Dominic Hogg, Eunomia chairman

The company said the scheme should cover only plastic PET bottles and alu­minium cans smaller than 0.7 litres, with a refundable deposit of 10p per container. It called for a DRS to be owned by manufacturers, with councils being able to generate revenue by oper­ating redemption points and providing collection points to bolster RVMs on the high street.

Suez chief executive David Palmer- Jones said: “People struggle to recycle while on-the-go, and fewer than half of us are likely to hang on to bottles or cans long enough to recycle when we get home – instead opting to throw them in a public rubbish bin, or worse.”

Despite some trepidation, Gove’s announcement raised more than a few cheers within the sector. Consultancy Eunomia has long been lobbying for a DRS and has a clear idea how the UK’s system might work in practise. Euno­mia wants to see a ‘return to retail’ model, with RVMs installed in shops and a single not-for-profit organisation running the whole system, as happens in Scandinavia.

Eunomia chairman Dominic Hogg said RVMs could be purchased and installed by the retailers, with mainte­nance costs paid ad hoc, or they could be leased from the RVM manufacturer which could also offer service agree­ments.

“Alternatively, the central system operator could buy or lease the RVMs and provide these to retailers,” he added. “The question of ‘ownership’ tends to reflect how the scheme operates, and whether decisions regarding installa­tion are left down to the retailers or whether the scheme itself is involved in RVM financing and provision.

“We emphasise the need to pay retail­ers a fair handling fee for each container they take back. This usually means that a higher handling fee is paid to retailers with a compacting RVM because they incur somewhat higher costs. At the same time, compacting RVMs improve the efficiency of the logistics of the whole system, so the higher fees to retailers can be justified by lower costs of haulage of returned containers.”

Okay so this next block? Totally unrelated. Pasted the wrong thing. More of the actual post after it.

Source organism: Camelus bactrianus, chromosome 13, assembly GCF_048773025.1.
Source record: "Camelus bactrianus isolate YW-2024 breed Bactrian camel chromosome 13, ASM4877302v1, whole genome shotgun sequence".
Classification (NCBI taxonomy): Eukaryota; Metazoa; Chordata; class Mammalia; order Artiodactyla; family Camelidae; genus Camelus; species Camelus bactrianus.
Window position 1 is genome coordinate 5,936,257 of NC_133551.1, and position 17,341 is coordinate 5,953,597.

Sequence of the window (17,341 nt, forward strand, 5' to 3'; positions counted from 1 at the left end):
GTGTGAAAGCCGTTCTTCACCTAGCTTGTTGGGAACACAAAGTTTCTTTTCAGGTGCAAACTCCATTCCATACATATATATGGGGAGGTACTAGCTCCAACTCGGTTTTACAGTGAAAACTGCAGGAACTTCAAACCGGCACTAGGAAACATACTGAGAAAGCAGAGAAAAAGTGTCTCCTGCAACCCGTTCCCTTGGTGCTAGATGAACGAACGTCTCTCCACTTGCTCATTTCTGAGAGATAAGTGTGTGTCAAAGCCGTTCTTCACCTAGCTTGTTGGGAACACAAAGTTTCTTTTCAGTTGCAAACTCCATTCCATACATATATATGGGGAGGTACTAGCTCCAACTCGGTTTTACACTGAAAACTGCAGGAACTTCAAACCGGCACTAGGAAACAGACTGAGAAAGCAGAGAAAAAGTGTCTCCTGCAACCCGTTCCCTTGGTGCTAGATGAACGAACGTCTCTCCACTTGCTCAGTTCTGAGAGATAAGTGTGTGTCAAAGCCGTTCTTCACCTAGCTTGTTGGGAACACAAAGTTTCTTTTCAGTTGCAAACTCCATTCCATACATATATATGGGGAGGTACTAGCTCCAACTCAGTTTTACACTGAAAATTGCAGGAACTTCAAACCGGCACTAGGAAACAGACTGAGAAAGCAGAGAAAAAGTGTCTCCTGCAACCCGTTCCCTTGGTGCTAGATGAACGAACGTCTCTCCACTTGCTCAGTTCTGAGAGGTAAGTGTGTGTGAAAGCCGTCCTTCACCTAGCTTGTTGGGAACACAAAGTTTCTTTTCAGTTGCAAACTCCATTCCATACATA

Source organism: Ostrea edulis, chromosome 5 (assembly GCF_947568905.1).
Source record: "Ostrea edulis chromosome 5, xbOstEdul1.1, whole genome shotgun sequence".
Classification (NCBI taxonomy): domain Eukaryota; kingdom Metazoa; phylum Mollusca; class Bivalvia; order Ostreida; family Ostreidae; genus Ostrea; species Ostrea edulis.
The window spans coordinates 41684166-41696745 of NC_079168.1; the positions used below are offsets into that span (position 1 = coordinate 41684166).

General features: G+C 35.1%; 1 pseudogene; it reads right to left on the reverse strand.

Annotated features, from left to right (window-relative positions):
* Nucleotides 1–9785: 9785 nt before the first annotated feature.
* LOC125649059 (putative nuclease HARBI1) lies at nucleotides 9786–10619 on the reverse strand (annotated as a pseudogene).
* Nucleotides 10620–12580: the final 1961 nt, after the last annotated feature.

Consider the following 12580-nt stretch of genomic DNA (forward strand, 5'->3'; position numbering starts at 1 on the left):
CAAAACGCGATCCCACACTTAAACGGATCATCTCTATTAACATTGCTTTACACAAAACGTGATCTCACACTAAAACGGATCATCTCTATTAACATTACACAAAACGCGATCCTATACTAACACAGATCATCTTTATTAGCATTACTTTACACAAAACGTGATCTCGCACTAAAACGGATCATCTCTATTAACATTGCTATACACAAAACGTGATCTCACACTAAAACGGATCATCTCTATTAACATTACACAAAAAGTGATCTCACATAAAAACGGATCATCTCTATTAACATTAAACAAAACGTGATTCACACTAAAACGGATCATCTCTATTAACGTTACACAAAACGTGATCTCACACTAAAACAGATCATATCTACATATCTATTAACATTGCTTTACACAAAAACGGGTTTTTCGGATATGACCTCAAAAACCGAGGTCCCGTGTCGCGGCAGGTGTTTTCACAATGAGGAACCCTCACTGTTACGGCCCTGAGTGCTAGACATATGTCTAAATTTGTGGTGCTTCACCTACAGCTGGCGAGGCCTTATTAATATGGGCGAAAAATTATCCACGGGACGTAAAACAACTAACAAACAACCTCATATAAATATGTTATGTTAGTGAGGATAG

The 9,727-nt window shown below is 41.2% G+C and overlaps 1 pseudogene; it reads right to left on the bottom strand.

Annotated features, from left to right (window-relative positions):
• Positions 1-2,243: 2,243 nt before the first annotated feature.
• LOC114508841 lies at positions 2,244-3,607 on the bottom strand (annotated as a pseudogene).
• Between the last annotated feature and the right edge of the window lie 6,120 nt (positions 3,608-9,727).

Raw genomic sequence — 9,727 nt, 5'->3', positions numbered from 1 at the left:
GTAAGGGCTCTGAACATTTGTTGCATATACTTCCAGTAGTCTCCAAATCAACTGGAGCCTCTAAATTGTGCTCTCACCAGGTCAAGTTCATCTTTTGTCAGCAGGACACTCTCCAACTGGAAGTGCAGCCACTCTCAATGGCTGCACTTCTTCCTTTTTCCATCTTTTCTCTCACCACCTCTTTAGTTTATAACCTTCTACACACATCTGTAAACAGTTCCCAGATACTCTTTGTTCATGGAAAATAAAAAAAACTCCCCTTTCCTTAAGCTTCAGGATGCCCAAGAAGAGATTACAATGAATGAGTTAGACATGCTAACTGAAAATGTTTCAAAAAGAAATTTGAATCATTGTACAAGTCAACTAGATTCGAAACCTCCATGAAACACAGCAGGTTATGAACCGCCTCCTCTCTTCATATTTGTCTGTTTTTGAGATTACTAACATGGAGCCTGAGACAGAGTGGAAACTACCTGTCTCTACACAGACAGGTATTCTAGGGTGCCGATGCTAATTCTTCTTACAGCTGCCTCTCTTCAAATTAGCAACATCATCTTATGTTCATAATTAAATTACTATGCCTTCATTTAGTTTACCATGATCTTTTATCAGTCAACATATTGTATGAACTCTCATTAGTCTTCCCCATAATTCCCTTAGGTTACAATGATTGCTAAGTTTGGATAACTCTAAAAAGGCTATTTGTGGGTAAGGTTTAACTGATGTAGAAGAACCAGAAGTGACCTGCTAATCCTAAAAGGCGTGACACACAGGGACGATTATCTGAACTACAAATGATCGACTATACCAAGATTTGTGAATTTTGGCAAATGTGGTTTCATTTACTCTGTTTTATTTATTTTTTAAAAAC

Eunomia calls for material revenues to be retained by a central system oper­ator, whoever that turns out to be.

“It is important to understand that the material revenues alone will not, generally, cover the costs of the system,” Hogg said. “Hence, the revenue from selling material is part of the means through which the system is effectively funded.

“The other sources of funding in a sensibly managed scheme are un-claimed deposits and administrative fees paid by beverage companies/ importers.”

Ben Gale, vice-president and man-aging director for UK and Ireland at Diebold Nixdorf, has been a busy man recently. He is having meetings every week with retailers, Government officials and waste management com­panies in an attempt to influence the UK’s DRS.

“Trying to get in front of the Govern­ment at this stage is probably top of the list,” he said.